An example is an attempt at the Okinawa Churaumi Aquarium in Japan. This attempt took place in 2016 with an 11-foot male great white shark.
Unfortunately, this display did not last any longer as the shark died just 3 days in the aquarium.
Why Do Aquariums Attempt to Keep the Great White Shark in Captivity?
All sharks displayed in a public aquarium is to expose people to them. Witnessing these creatures in an aquarium will give you an experience you may not get to have in your lifetime.
Displaying the great white shark is also with the same intent to expose these sharks to the people.
Of course, the great white shark is among the most popular shark species. Its feature in Jaws made it so popular, though the role may depict it more negatively than it actually is.
Having firsthand experience of this shark can go a long way in counteracting the negative reputation people have against them.
The Monterey Bay Aquarium’s display of the great white shark gave millions of visitors this rare opportunity.
Although the Monterey Bay Aquarium no longer keeps great white sharks in their aquarium, they still expose people to them through animal crossing. They still post guided tours of New Horizons’ museum through their YouTube page.
Facts About Keeping the Great White in Captivity
Researchers while trying to sustain great white sharks in public aquarium discovered several facts about keeping these amazing creatures in captivity. Some of these facts include:
It is easier to keep younger great white sharks. The young sharks feed on fish which the Aquarium can provide. However, when they grow older, they prey on larger mammals which is more difficult to provide.
No matter how long a great white shark survives in an aquarium, it will still find it difficult to navigate the aquarium walls. These sharks move very fast and do not swim backward. As a result, they travel a great distance. When in captivity, this feature makes them unable to detect the glass walls, thus, making them continuously hit and injure their nose against the walls.
No tank is large enough to provide enough space for the adult great white shark. These sharks can dive up to 3280 feet (1000 m) in the open water. It is clear that no tank has this capacity to contain such activity.
Why Do Some Great White Sharks Stay Longer than Others in the Aquarium?
Taking a great white shark out of the ocean to the aquarium is like taking it through the process of dying.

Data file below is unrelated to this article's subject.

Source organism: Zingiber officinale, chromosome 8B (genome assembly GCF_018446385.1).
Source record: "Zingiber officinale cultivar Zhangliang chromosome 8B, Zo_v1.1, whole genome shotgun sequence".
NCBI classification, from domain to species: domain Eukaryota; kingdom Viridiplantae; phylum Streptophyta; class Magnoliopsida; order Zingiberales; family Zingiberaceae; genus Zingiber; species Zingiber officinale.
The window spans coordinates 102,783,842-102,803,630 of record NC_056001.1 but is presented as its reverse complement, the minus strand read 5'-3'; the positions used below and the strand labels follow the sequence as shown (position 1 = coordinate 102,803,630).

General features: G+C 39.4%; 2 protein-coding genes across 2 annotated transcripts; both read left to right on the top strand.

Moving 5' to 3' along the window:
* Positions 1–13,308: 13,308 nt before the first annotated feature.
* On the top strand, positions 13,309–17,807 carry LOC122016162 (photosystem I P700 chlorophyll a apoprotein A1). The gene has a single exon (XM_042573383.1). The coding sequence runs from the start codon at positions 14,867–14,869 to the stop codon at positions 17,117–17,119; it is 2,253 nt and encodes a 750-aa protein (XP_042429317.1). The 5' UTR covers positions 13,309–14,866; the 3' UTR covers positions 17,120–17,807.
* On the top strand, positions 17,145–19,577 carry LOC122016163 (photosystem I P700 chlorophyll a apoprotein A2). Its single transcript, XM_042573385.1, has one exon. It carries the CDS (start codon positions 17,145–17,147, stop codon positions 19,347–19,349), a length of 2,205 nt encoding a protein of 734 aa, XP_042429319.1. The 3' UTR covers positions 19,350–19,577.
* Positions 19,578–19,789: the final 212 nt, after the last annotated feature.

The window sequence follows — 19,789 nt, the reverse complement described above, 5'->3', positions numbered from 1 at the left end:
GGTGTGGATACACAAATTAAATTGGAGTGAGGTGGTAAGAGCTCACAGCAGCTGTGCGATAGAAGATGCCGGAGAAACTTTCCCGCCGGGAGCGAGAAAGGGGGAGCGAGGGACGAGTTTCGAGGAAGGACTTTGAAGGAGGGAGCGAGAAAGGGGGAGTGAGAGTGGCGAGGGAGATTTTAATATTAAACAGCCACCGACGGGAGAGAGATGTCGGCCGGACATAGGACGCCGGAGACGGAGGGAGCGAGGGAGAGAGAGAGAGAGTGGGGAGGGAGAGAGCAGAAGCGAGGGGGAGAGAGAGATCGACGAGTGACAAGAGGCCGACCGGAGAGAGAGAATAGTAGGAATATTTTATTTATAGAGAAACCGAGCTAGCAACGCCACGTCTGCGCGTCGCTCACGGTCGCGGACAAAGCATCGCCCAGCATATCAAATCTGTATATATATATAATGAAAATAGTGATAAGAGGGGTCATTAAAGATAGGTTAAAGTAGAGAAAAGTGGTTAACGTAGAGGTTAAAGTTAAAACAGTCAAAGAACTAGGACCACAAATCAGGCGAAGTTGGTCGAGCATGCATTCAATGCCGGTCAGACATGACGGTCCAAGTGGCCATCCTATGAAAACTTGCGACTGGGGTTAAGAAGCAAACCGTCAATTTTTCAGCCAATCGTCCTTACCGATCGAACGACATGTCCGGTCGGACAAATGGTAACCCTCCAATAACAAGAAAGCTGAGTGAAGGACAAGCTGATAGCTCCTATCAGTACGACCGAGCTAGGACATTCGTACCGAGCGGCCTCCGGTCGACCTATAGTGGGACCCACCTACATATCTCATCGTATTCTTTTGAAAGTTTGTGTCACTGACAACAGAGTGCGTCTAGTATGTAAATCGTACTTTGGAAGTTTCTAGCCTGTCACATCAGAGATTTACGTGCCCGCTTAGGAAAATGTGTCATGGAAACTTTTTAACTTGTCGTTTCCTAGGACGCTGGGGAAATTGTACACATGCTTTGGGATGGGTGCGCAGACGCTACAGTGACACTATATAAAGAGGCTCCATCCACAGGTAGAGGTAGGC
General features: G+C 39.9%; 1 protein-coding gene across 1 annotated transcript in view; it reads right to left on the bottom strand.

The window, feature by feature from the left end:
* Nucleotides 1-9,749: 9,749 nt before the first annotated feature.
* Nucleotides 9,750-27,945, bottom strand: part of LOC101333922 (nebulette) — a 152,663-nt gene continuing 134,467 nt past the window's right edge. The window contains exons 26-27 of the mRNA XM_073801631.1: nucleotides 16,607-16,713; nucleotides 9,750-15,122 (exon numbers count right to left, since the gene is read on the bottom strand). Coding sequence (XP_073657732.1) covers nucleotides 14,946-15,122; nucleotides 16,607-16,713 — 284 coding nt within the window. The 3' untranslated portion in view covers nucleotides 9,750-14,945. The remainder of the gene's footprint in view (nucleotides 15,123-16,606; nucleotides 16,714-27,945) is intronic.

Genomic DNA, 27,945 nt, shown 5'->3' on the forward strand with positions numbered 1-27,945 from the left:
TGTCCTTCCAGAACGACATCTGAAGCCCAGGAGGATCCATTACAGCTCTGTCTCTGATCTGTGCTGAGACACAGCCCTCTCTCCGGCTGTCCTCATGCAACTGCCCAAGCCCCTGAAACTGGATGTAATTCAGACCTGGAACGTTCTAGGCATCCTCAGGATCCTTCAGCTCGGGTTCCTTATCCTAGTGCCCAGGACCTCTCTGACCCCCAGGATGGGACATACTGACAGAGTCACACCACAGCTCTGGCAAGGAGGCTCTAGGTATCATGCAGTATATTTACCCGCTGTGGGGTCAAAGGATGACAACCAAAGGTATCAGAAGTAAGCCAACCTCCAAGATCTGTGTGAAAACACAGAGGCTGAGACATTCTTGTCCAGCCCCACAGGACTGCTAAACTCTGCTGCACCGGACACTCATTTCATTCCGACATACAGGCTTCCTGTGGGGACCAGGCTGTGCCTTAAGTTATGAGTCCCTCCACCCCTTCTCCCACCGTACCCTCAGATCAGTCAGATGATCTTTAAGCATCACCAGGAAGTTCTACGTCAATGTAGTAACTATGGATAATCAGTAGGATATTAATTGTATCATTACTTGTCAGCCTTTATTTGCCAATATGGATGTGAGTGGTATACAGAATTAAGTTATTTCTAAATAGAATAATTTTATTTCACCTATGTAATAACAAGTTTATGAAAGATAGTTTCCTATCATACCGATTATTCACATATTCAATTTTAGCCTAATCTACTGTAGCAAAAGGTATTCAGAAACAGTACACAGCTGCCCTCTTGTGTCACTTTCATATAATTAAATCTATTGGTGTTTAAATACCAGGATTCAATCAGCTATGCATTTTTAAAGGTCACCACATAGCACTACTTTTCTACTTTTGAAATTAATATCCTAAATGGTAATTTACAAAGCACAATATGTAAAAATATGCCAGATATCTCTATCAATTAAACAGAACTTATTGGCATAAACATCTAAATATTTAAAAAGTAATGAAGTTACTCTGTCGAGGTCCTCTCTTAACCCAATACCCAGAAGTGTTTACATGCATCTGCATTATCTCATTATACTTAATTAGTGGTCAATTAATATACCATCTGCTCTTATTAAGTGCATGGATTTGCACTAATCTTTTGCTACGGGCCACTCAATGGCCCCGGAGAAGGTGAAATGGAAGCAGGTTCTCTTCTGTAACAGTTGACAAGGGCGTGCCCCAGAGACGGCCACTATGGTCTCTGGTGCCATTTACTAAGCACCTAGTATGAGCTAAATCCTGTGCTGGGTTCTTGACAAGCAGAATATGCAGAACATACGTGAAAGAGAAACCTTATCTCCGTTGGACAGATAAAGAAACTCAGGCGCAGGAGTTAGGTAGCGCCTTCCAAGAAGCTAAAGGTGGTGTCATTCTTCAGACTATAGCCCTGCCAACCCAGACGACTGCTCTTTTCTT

Great white sharks as fish need water to breathe. To add to it, they need to always swim with their mouth open to get water through their gills.
Considering these features, taking them out of the water is stress already.
Moreover, most of them sustain injuries during capture (pulling from the ocean) or transition. This means that by the time they get to the aquarium, they have sustained injuries which they usually fail to recover from.
Depending on the level of injuries and the impact of the new environment, some may survive longer than others.
The Monterey Bay Aquarium however proved that great white sharks can be successfully taken out of the water and kept in captivity.
Do Great White Sharks Do Well with Tank Mates in Captivity?
For what we know, the longest captive great white shark in the Monterey Bay Aquarium killed some of its tank mates.
This is among the reasons for returning it back to the ocean.
Confinements can really stress great white sharks and this can increase their aggression. Tankmates may be the ones to suffer from this great predator.
Would there be Any Captive Great White Sharks in the Near Future?
With the success recorded so far, it is possible that scientists in the future may devise a means to keep great white sharks in captivity.
This will give more people the opportunity to have a close-up view of this amazing shark species.
While it sounds like an amazing development, we should really decide whether to try to keep them in captivity or better let them be.
Being one of the most talked-about shark species, the great white shark is one that most people would love to see.
Some Aquariums already attempted to bring this species closer to the people. The most successful being the Monterey Bay Aquarium which attracted millions of visitors during its running period.
Although no Aquarium keeps the great white shark at this time, this may change in the future. Of course, further studies are still ongoing to better keep these species as captives.